Though Jane Doe is not a real person, these are the circumstances for thousands of high school students who are applying to college around the United States. These programs and scholarships can be labeled as affirmative action, the effort to improve opportunities for members of minority groups.     Affirmative action works in employment and government, but more controversially, education, specifically college admissions. As stated by Louis Menand in his article “The changing meaning of affirmative action,” the topic is vast with great depth, and can be hard to navigate.

With its benefits of diversifying student bodies and offering underrepresented students new opportunities, affirmative action is argued to undermine those who have earned a spot at colleges through merit, regardless of race and socioeconomic situation. Many do not know where they stand on this controversy because of morals belonging to both sides of the argument.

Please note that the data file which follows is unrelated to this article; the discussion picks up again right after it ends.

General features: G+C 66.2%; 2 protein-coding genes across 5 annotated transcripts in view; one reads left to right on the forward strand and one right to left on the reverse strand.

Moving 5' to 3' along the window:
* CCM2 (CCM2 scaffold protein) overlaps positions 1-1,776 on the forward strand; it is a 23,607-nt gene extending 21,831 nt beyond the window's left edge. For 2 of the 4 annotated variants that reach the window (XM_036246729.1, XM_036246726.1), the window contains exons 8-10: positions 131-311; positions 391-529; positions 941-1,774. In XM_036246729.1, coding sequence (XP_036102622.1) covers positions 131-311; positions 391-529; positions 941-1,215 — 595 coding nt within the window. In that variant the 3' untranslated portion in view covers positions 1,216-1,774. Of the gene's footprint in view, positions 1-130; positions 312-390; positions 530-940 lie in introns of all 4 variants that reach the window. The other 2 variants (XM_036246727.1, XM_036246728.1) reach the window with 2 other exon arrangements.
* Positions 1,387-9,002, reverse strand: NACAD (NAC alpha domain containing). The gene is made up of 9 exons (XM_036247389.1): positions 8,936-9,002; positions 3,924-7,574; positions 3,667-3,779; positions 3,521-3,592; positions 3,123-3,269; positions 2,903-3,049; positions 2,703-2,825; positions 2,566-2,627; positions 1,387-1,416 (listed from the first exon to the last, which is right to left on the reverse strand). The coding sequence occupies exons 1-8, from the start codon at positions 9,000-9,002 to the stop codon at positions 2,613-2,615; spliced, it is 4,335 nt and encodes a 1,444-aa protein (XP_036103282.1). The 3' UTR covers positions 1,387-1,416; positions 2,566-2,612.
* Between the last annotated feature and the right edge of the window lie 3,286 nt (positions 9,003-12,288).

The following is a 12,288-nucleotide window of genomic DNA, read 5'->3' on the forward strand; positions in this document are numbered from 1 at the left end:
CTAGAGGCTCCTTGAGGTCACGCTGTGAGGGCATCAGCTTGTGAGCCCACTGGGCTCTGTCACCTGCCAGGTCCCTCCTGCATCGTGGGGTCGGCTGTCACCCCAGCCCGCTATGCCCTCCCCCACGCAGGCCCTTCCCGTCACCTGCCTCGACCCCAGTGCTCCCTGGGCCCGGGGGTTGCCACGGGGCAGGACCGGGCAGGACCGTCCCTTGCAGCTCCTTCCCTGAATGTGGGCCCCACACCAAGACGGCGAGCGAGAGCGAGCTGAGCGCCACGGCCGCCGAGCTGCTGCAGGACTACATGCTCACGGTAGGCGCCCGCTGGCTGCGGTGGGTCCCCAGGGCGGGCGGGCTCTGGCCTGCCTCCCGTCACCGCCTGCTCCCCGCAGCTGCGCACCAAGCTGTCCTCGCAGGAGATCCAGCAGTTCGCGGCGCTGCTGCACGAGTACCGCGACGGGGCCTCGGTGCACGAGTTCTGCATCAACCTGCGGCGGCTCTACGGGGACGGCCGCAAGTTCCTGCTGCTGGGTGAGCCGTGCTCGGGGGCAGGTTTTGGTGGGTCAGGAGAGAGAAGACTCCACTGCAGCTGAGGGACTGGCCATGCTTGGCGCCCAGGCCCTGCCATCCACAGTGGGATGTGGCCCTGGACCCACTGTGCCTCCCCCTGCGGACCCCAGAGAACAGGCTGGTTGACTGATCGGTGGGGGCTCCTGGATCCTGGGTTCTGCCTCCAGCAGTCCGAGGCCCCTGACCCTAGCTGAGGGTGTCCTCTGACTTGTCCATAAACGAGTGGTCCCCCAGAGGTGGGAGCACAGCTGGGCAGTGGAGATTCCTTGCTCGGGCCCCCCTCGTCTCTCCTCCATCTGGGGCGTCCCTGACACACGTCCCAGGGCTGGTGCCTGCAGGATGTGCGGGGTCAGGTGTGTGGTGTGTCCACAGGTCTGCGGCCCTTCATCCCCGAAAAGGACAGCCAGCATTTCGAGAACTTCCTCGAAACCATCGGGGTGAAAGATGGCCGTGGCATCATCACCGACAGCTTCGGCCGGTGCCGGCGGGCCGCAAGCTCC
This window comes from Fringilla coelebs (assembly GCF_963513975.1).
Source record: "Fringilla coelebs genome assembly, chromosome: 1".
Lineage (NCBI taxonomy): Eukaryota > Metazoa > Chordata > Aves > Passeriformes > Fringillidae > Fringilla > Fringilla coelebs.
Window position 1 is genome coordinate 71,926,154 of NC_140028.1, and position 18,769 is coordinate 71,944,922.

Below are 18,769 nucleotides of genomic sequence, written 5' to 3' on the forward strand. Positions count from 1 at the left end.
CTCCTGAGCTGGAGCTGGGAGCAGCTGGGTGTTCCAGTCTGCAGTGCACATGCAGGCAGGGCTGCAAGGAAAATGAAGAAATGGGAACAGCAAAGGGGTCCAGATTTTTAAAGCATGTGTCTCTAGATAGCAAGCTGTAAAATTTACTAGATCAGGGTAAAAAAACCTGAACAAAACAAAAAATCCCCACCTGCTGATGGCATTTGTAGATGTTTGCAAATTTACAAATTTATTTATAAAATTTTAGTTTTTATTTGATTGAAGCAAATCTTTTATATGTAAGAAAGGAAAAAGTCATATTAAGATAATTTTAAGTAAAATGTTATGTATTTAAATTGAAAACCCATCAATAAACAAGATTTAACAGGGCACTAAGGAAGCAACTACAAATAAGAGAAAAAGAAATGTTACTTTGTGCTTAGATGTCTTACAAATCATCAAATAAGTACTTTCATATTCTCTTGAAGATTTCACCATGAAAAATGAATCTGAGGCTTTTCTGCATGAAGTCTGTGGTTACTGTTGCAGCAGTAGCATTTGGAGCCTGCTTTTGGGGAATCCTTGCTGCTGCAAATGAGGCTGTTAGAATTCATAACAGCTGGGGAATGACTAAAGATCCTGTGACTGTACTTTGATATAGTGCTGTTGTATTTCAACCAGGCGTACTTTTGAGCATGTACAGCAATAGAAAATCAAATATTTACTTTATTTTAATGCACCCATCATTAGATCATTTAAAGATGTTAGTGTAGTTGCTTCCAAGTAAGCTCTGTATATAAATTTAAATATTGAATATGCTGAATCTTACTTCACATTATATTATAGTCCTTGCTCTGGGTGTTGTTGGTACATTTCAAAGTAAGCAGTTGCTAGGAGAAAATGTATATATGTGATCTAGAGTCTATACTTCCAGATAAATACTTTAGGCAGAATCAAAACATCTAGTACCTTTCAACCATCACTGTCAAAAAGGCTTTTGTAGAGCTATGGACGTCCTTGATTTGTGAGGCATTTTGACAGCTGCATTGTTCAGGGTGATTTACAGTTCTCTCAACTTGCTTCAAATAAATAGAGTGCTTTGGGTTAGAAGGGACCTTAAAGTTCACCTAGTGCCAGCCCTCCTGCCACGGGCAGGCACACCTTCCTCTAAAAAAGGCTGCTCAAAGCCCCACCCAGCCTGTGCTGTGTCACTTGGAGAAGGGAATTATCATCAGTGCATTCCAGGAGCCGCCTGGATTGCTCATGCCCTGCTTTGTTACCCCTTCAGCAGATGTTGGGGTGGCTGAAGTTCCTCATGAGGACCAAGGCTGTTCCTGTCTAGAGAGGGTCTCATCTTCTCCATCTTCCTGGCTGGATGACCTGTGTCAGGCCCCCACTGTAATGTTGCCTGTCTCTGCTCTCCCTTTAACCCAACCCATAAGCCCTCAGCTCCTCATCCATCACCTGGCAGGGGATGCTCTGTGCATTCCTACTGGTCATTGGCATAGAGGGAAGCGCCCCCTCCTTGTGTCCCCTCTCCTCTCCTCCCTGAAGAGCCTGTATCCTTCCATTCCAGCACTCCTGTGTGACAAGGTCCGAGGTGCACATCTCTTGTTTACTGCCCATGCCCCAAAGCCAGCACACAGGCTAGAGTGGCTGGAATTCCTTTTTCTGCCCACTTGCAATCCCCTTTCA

“I don’t fully support affirmative action because in an effort to correct past socioeconomic wrongs, a lot of people aren’t receiving the admissions and opportunities that they worked hard for,” senior Cristina Canepa said. “However, I also understand that it promotes diversity and provides equal opportunities for underrepresented people.”

In the argument against affirmative action being used in college admissions, it is said to be a form of reverse discrimination in which colleges admit students of color based on their race in the name of diversity. White individuals may feel colleges are excluding white students who have earned their spot through hard work and merit. The process can be perceived as discrimination against white students. Students like junior Abby Wile think reverse discrimination doesn’t exist.